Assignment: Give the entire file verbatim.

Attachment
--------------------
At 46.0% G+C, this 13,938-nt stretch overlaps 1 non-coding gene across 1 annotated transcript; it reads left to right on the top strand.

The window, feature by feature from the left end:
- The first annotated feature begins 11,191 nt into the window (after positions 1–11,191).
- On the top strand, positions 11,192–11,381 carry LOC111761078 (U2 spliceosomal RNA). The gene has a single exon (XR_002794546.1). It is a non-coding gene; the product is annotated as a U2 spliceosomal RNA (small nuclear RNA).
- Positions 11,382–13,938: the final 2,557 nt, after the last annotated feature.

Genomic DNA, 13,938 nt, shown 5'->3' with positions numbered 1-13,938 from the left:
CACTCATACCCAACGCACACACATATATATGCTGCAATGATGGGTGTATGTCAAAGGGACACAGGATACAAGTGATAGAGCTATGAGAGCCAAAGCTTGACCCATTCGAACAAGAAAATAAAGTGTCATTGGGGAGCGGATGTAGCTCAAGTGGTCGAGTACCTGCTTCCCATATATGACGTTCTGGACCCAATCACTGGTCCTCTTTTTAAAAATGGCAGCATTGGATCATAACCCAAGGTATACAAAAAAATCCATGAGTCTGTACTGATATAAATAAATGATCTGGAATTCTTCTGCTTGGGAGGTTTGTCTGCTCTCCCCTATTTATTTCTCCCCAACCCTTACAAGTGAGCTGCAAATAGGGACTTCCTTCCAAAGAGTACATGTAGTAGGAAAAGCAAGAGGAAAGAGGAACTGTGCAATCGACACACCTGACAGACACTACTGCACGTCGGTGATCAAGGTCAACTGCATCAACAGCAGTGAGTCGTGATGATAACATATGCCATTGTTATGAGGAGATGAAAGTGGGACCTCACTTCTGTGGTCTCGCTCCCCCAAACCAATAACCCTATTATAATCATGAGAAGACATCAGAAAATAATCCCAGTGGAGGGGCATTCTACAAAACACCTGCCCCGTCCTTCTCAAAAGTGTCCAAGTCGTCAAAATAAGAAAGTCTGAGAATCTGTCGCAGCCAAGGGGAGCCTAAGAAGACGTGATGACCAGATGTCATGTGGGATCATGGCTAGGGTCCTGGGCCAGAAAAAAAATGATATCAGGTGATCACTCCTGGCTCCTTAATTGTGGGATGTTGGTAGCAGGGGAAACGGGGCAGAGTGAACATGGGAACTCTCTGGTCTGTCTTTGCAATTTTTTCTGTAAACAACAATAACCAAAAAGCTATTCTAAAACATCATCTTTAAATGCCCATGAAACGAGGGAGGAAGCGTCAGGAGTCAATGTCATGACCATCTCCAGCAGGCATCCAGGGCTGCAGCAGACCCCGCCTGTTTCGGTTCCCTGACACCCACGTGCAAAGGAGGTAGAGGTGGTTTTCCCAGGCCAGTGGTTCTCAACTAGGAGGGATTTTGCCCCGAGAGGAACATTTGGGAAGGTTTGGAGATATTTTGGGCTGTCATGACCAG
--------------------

At 46.0% G+C, this 13,938-nt stretch overlaps 1 non-coding gene across 1 annotated transcript; it reads left to right on the top strand.

The window, feature by feature from the left end:
- The first annotated feature begins 11,191 nt into the window (after positions 1–11,191).
- On the top strand, positions 11,192–11,381 carry LOC111761078 (U2 spliceosomal RNA). The gene has a single exon (XR_002794546.1). It is a non-coding gene; the product is annotated as a U2 spliceosomal RNA (small nuclear RNA).
- Positions 11,382–13,938: the final 2,557 nt, after the last annotated feature.

Genomic DNA, 13,938 nt, shown 5'->3' with positions numbered 1-13,938 from the left:
CACTCATACCCAACGCACACACATATATATGCTGCAATGATGGGTGTATGTCAAAGGGACACAGGATACAAGTGATAGAGCTATGAGAGCCAAAGCTTGACCCATTCGAACAAGAAAATAAAGTGTCATTGGGGAGCGGATGTAGCTCAAGTGGTCGAGTACCTGCTTCCCATATATGACGTTCTGGACCCAATCACTGGTCCTCTTTTTAAAAATGGCAGCATTGGATCATAACCCAAGGTATACAAAAAAATCCATGAGTCTGTACTGATATAAATAAATGATCTGGAATTCTTCTGCTTGGGAGGTTTGTCTGCTCTCCCCTATTTATTTCTCCCCAACCCTTACAAGTGAGCTGCAAATAGGGACTTCCTTCCAAAGAGTACATGTAGTAGGAAAAGCAAGAGGAAAGAGGAACTGTGCAATCGACACACCTGACAGACACTACTGCACGTCGGTGATCAAGGTCAACTGCATCAACAGCAGTGAGTCGTGATGATAACATATGCCATTGTTATGAGGAGATGAAAGTGGGACCTCACTTCTGTGGTCTCGCTCCCCCAAACCAATAACCCTATTATAATCATGAGAAGACATCAGAAAATAATCCCAGTGGAGGGGCATTCTACAAAACACCTGCCCCGTCCTTCTCAAAAGTGTCCAAGTCGTCAAAATAAGAAAGTCTGAGAATCTGTCGCAGCCAAGGGGAGCCTAAGAAGACGTGATGACCAGATGTCATGTGGGATCATGGCTAGGGTCCTGGGCCAGAAAAAAAATGATATCAGGTGATCACTCCTGGCTCCTTAATTGTGGGATGTTGGTAGCAGGGGAAACGGGGCAGAGTGAACATGGGAACTCTCTGGTCTGTCTTTGCAATTTTTTCTGTAAACAACAATAACCAAAAAGCTATTCTAAAACATCATCTTTAAATGCCCATGAAACGAGGGAGGAAGCGTCAGGAGTCAATGTCATGACCATCTCCAGCAGGCATCCAGGGCTGCAGCAGACCCCGCCTGTTTCGGTTCCCTGACACCCACGTGCAAAGGAGGTAGAGGTGGTTTTCCCAGGCCAGTGGTTCTCAACTAGGAGGGATTTTGCCCCGAGAGGAACATTTGGGAAGGTTTGGAGATATTTTGGGCTGTCATGACCAG